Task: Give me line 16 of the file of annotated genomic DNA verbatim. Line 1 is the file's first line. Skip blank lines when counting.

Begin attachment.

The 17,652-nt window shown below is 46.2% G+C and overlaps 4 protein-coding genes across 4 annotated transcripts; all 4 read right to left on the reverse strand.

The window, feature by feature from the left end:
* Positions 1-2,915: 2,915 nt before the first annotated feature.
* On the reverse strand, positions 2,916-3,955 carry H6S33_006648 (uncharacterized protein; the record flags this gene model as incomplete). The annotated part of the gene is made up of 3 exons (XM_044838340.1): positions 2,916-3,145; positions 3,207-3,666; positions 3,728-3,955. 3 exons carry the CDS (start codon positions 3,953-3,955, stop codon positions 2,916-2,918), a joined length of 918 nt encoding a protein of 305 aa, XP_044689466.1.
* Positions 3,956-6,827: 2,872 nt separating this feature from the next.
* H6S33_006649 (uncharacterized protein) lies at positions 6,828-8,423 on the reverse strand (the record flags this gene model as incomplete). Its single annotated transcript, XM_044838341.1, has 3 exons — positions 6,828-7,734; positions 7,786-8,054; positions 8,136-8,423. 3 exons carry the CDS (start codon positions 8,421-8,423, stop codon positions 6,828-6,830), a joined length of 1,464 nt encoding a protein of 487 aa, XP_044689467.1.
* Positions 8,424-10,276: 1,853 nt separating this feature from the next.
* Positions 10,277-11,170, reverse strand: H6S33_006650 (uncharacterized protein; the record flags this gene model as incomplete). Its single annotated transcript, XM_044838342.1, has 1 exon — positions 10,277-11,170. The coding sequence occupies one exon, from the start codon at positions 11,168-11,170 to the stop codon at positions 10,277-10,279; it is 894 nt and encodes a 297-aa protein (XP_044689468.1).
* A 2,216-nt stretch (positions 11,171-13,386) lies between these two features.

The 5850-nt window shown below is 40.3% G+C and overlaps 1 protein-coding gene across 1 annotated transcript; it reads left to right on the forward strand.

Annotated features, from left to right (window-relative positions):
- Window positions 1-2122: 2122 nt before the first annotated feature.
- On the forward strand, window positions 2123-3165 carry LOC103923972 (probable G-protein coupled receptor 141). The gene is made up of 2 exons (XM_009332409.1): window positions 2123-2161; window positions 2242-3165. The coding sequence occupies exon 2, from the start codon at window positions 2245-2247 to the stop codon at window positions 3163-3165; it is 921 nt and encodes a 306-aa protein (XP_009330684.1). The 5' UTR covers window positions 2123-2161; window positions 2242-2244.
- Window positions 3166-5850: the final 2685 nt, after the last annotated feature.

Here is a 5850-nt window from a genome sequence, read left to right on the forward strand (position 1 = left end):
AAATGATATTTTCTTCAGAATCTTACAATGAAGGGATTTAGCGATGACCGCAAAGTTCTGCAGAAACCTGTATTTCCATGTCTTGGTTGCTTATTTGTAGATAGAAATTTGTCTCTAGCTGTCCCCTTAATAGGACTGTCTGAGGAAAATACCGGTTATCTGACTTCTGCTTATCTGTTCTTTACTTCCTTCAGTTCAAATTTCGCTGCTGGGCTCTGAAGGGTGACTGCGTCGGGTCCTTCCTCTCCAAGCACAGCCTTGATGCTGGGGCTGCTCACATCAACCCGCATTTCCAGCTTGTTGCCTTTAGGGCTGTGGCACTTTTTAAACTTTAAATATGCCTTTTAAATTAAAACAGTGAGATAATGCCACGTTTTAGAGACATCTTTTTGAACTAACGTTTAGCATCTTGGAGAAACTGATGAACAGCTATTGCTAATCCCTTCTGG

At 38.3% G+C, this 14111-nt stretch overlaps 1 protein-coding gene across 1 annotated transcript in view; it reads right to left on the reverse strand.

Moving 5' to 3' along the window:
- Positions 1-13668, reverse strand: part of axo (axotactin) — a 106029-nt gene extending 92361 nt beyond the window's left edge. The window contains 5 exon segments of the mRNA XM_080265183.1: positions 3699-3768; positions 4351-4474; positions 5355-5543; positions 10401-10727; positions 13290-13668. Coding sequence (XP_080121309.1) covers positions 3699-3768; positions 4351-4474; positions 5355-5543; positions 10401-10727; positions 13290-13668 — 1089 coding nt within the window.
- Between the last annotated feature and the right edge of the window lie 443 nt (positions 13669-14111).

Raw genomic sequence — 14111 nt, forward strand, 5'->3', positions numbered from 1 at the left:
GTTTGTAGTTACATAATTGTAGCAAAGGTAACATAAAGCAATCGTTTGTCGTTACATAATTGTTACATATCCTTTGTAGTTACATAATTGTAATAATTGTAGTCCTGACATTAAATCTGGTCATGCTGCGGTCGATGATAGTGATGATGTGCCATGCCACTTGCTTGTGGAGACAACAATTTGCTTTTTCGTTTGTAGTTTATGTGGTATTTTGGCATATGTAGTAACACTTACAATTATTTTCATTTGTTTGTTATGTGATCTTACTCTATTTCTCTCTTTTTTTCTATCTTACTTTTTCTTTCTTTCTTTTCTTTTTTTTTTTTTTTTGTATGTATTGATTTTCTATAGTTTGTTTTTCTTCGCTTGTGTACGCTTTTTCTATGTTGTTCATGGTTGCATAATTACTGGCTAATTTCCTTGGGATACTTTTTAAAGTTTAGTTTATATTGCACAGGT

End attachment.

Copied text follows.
AAATGATATTTTCTTCAGAATCTTACAATGAAGGGATTTAGCGATGACCGCAAAGTTCTGCAGAAACCTGTATTTCCATGTCTTGGTTGCTTATTTGTAGATAGAAATTTGTCTCTAGCTGTCCCCTTAATAGGACTGTCTGAGGAAAATACCGGTTATCTGACTTCTGCTTATCTGTTCTTTACTTCCTTCAGTTCAAATTTCGCTGCTGGGCTCTGAAGGGTGACTGCGTCGGGTCCTTCCTCTCCAAGCACAGCCTTGATGCTGGGGCTGCTCACATCAACCCGCATTTCCAGCTTGTTGCCTTTAGGGCTGTGGCACTTTTTAAACTTTAAATATGCCTTTTAAATTAAAACAGTGAGATAATGCCACGTTTTAGAGACATCTTTTTGAACTAACGTTTAGCATCTTGGAGAAACTGATGAACAGCTATTGCTAATCCCTTCTGG